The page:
Boldly and magnificently strange, "There Will Be Blood" marks a significant departure in the work of Paul Thomas Anderson.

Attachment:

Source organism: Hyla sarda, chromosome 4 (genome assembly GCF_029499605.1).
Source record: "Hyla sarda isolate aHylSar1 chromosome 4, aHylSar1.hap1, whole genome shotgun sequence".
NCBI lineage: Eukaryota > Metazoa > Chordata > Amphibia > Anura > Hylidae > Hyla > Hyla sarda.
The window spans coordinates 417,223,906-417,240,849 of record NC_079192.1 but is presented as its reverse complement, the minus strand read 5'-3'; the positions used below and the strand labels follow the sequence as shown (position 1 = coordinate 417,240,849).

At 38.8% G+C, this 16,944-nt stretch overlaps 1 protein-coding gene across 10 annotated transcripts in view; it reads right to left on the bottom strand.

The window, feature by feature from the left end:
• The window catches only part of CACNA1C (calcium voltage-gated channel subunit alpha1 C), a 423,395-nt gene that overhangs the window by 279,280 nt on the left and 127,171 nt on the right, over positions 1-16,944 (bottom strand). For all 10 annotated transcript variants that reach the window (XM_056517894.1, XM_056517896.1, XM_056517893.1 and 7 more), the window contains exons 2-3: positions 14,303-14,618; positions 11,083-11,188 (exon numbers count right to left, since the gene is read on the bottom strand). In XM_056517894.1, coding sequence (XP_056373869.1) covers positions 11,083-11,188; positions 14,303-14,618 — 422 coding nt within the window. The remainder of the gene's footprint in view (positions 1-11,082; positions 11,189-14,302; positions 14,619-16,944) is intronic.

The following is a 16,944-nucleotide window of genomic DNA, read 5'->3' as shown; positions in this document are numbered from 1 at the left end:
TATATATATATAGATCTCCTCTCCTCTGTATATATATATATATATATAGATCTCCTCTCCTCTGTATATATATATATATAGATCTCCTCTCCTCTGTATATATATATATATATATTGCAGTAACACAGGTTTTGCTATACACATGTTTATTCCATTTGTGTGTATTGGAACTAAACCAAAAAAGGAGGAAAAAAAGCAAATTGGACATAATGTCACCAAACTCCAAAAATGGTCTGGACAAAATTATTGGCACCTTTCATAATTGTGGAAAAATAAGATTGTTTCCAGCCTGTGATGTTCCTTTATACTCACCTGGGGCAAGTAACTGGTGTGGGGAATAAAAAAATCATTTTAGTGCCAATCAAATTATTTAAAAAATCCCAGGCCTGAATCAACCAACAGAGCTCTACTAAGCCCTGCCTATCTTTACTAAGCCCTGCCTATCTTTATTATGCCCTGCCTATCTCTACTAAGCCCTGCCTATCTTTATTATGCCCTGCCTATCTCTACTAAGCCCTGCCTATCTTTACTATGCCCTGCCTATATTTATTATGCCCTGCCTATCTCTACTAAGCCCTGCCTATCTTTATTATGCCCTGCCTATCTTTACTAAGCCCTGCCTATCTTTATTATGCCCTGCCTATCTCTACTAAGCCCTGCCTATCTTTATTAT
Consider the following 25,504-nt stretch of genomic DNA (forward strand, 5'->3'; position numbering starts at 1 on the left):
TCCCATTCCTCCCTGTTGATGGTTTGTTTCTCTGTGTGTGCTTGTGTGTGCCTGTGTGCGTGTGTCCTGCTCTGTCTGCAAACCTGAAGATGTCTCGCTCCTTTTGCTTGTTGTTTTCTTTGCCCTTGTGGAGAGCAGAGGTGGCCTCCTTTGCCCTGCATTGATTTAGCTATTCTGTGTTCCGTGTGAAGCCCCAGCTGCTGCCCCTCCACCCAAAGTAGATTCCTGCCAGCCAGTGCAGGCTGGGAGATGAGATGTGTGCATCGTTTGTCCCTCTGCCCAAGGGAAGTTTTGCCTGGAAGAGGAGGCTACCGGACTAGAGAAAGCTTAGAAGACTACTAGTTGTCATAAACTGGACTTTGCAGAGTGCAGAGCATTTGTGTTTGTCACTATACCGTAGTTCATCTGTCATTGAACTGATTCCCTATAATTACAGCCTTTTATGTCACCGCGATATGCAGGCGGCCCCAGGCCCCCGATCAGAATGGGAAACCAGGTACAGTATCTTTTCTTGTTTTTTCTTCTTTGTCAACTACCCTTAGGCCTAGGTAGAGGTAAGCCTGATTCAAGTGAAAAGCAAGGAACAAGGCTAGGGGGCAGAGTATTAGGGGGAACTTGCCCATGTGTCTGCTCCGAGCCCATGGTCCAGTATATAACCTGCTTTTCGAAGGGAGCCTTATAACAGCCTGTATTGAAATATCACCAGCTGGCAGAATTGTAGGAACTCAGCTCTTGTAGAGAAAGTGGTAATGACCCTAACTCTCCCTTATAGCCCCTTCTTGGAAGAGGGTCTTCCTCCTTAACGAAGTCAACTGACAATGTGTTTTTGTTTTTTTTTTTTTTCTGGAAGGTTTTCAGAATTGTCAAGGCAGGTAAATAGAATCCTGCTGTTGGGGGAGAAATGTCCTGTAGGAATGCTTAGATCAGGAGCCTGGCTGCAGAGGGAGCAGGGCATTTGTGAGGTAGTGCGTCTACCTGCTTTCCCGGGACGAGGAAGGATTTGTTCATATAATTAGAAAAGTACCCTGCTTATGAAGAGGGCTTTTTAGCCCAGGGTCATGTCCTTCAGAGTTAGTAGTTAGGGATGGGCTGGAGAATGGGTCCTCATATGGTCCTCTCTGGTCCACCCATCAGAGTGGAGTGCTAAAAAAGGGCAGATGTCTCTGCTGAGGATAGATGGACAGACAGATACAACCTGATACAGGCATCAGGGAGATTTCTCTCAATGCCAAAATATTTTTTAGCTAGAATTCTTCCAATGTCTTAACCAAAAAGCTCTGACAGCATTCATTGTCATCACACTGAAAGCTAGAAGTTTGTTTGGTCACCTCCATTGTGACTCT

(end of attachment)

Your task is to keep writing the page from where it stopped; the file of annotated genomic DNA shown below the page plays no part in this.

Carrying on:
Boldly and magnificently strange, “There Will Be Blood” marks a significant departure in the work of Paul Thomas Anderson. Heretofore fixated on his native Los Angeles and most celebrated for his contempo ensemblers, writer-helmer this time branches out with an intense, increasingly insidious character study of a turn-of-the-century central California oil man. There’s no getting around the fact that this Paramount Vantage/Miramax co-venture reps yet another 2½–hour-plus indie-flavored, male-centric American art film, a species that has recently proven difficult to market to more than rarefied audiences. Distribs will have to roll the dice and use hoped-for kudos for the film and its superb star Daniel Day-Lewis to create the impression of a must-see.Officially penning an adaptation for the first time, Anderson turns out to have been inspired very loosely indeed by his source, Upton Sinclair’s 1927 novel “Oil!” Pic betrays little of the tome’s overview and virtually none of socialist Sinclair’s muckraking instincts. Instead, it is more interested in language, in the twinned aspects of industry and religion on the landscape of American progress and, above all, in creating an obsessive, almost microscopically observed study of an extreme sociopath who determinedly destroys his ties to other human beings. Notwithstanding its passing resemblance to “Citizen Kane,” this theme is an odd one on which to build a big movie, especially in view of the extreme manner in which it ends; one can only guess at Anderson’s personal reasons for dwelling on it with such unremitting fervor. But his commitment to going all the way must be respected in the face of conventional commercial considerations. Day-Lewis’ Daniel Plainview is a profoundly anti-social fellow, malevolently so, and “There Will Be Blood” devotes itself to scratching, peeling and digging away at a man determined to divest himself of his past and everyone associated with it. Foregrounded by an electronic sound that soars to an almost unbearable pitch, the first 15 minutes unfold with essentially no dialogue, as Daniel, in 1898, digs laboriously for silver and gold, then moves into oil. By 1911, he is a man of some means and has a son, although no wife. Tipped off about the abundance of oil in a rural area, and about Standard Oil’s activities thereabouts, Daniel visits the farm of the pious Sunday family on false pretenses, obtains drilling rights at a bargain rate and immediately constructs the derricks on the property that will make his fortune. Notably distinguishing the film during this initial stretch are its fulsome physicality, its linguistic distinction and the extraordinary originality of the musical score. Filmed around Marfa, Texas (where both “Giant” and “No Country for Old Men” were shot), pic presents a vivid, visceral account of the risky and sometimes dangerous labor it took to summon up black gold. With its functional, makeshift buildings and scattered equipment lending the parched landscapes a scarred beauty, Jack Fisk’s production design indelibly brings to life the evocative photographs that exist of such industrial communities, and Robert Elswit’s lensing captures it all with strong widescreen compositions and muscular camera moves. More striking, however, is the nature of the language. Day-Lewis may well have used John Huston as a vocal model for his line deliveries, and it may not be farfetched to suggest that Plainview reps a younger incarnation of Huston’s memorably corrupt tycoon Noah Cross in “Chinatown.” Beyond such a comparison, however, lies Anderson’s remarkable achievement in creating dialogue marked by different cadences than we’re accustomed to today, with heightened formality, clarity and precision that lend it a slightly theatrical quality rooted in the 19th century. The unashamedly declarative talk, set against the backdrop of an America quickly transforming from rural to industrial, brings to mind a bracing fusion of Eugene O’Neill and John Dos Passos. On top of these elements is the sweeping, surging, constantly surprising score by Radiohead’s Jonny Greenwood, which could be described as avant-garde symphonic. It develops over long, sustained periods, not always in precise emotional alignment with what’s taking place onscreen, but generally deepening and making more mysterious the film’s moods and meanings. It’s a daring, adventurous, exploratory piece of work, one that on its own signals the picture’s seriousness. From the outset, when Daniel suffers a leg injury, a sense of foreboding exists that, in concert with the title, promises worse to come. Accidents take place on the job, notably one in which Daniel’s son H.W. (the marvelous Dillon Freasier), now about 10, loses his hearing. Until now very close to his father, the newly impaired H.W. is soon heartlessly banished by Daniel. Further disturbing developments involve Eli Sunday (Paul Dano), the son of the landowner Daniel took advantage of. A young, charismatic evangelist, Eli builds a considerable congregation of staunch believers in Daniel’s midst, and while Daniel pays lip service to the community, he clearly views Eli’s activities with contempt. Then there’s the arrival of Henry (Kevin J. O’Connor), a derelict who claims to be Daniel’s half-brother and informs him their father has recently died. A jailbird and vagabond, Henry wants nothing but a menial job. Daniel takes him in, and eventually confides his radically misanthropic views to him as he does to no one else. “I hate most people,” Daniel bluntly admits. “I want to earn enough money so I can get away from everyone.” It’s an ambition money can facilitate, but not before a terrible crime is committed and Daniel launches a one-man war against Standard Oil that involves acquiring more land to build an oil pipeline to the sea. Drama’s final 25 minutes play out in 1927, with an ultimate reckoning among Daniel, now crazy as a loon and living in Kane-like isolation, Eli and the now-grown H.W. Visually and dramatically, the final scene is a jaw-dropper, one that fits with what has come before but may still leave even partisan viewers a bit flummoxed. The film’s zealous interest in a man so alienated from his brethren can be alternately read as a work abnormally fascinated by cold, antisocial behavior, or as a deeply humanistic tract on the wages of misanthropy. Either way, Anderson has embraced his study of a malign man intimately, as has Day-Lewis, who, as always, seems so completely absorbed in his role that it’s difficult to imagine him emerging between takes as just an actor playing a part. Daniel is a man who will stop at nothing to achieve the unnatural state of becoming an island onto himself, and Day-Lewis makes him his own. Entire cast looks to have stepped out of a photo album from a century ago. Bulky but cherubic-faced, Dano (“Little Miss Sunshine”) ranges from politely deferential to frothingly enraptured in a powerful performance as the young man of God, while O’Connor quietly rivets as a lifelong unfortunate. Pic could have used a developed sequence or two to establish the relationship between Daniel and his right-hand man, a role in which the imposing Ciaran Hinds gets short shrift. By contrast, numerous other supporting players have at least one scene in which they can shine. Women count for nothing in Daniel’s rough and rugged world. On a craft and technical level, the film is of the highest quality, not least in the sound department, where the mix is exceedingly complex and expressive.